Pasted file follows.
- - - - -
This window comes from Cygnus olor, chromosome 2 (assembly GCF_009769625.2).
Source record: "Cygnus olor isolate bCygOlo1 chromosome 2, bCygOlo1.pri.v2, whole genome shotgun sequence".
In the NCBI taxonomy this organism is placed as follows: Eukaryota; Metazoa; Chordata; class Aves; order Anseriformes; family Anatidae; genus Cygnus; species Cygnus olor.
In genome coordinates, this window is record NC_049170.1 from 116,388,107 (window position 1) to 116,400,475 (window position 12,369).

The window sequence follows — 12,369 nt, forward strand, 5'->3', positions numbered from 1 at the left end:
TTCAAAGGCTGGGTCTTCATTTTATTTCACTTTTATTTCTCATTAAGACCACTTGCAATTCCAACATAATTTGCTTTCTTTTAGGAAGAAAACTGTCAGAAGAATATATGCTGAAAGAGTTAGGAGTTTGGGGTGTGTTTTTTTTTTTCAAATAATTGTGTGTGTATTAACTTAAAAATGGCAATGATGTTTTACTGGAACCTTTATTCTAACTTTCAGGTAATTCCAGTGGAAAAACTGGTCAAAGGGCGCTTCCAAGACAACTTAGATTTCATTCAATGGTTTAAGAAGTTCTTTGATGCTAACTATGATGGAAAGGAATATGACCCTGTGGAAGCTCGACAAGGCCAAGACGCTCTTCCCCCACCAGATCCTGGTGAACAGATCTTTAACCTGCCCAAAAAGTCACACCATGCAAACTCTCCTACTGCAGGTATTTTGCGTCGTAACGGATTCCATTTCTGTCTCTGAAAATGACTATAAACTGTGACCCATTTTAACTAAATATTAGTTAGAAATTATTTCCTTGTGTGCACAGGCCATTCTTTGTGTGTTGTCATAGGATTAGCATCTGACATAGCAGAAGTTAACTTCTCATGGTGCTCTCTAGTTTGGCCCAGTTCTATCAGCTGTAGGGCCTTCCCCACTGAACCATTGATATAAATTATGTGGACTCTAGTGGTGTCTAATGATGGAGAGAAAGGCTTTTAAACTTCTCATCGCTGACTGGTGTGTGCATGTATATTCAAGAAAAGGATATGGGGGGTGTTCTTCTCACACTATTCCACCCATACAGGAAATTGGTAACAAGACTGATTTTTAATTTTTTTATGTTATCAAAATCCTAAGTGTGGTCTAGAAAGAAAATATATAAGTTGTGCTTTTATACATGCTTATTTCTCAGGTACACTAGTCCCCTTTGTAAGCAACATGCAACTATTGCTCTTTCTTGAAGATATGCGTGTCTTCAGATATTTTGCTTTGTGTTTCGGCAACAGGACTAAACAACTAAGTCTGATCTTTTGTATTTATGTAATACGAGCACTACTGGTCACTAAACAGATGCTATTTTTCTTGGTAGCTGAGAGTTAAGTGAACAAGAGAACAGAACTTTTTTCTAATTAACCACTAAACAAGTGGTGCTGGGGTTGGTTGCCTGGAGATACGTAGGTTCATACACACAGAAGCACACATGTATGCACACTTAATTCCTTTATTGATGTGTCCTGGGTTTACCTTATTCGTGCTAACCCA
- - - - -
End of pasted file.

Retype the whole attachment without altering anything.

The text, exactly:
This window comes from Cygnus olor, chromosome 2 (assembly GCF_009769625.2).
Source record: "Cygnus olor isolate bCygOlo1 chromosome 2, bCygOlo1.pri.v2, whole genome shotgun sequence".
In the NCBI taxonomy this organism is placed as follows: Eukaryota; Metazoa; Chordata; class Aves; order Anseriformes; family Anatidae; genus Cygnus; species Cygnus olor.
In genome coordinates, this window is record NC_049170.1 from 116,388,107 (window position 1) to 116,400,475 (window position 12,369).

The window sequence follows — 12,369 nt, forward strand, 5'->3', positions numbered from 1 at the left end:
TTCAAAGGCTGGGTCTTCATTTTATTTCACTTTTATTTCTCATTAAGACCACTTGCAATTCCAACATAATTTGCTTTCTTTTAGGAAGAAAACTGTCAGAAGAATATATGCTGAAAGAGTTAGGAGTTTGGGGTGTGTTTTTTTTTTTCAAATAATTGTGTGTGTATTAACTTAAAAATGGCAATGATGTTTTACTGGAACCTTTATTCTAACTTTCAGGTAATTCCAGTGGAAAAACTGGTCAAAGGGCGCTTCCAAGACAACTTAGATTTCATTCAATGGTTTAAGAAGTTCTTTGATGCTAACTATGATGGAAAGGAATATGACCCTGTGGAAGCTCGACAAGGCCAAGACGCTCTTCCCCCACCAGATCCTGGTGAACAGATCTTTAACCTGCCCAAAAAGTCACACCATGCAAACTCTCCTACTGCAGGTATTTTGCGTCGTAACGGATTCCATTTCTGTCTCTGAAAATGACTATAAACTGTGACCCATTTTAACTAAATATTAGTTAGAAATTATTTCCTTGTGTGCACAGGCCATTCTTTGTGTGTTGTCATAGGATTAGCATCTGACATAGCAGAAGTTAACTTCTCATGGTGCTCTCTAGTTTGGCCCAGTTCTATCAGCTGTAGGGCCTTCCCCACTGAACCATTGATATAAATTATGTGGACTCTAGTGGTGTCTAATGATGGAGAGAAAGGCTTTTAAACTTCTCATCGCTGACTGGTGTGTGCATGTATATTCAAGAAAAGGATATGGGGGGTGTTCTTCTCACACTATTCCACCCATACAGGAAATTGGTAACAAGACTGATTTTTAATTTTTTTATGTTATCAAAATCCTAAGTGTGGTCTAGAAAGAAAATATATAAGTTGTGCTTTTATACATGCTTATTTCTCAGGTACACTAGTCCCCTTTGTAAGCAACATGCAACTATTGCTCTTTCTTGAAGATATGCGTGTCTTCAGATATTTTGCTTTGTGTTTCGGCAACAGGACTAAACAACTAAGTCTGATCTTTTGTATTTATGTAATACGAGCACTACTGGTCACTAAACAGATGCTATTTTTCTTGGTAGCTGAGAGTTAAGTGAACAAGAGAACAGAACTTTTTTCTAATTAACCACTAAACAAGTGGTGCTGGGGTTGGTTGCCTGGAGATACGTAGGTTCATACACACAGAAGCACACATGTATGCACACTTAATTCCTTTATTGATGTGTCCTGGGTTTACCTTATTCGTGCTAACCCA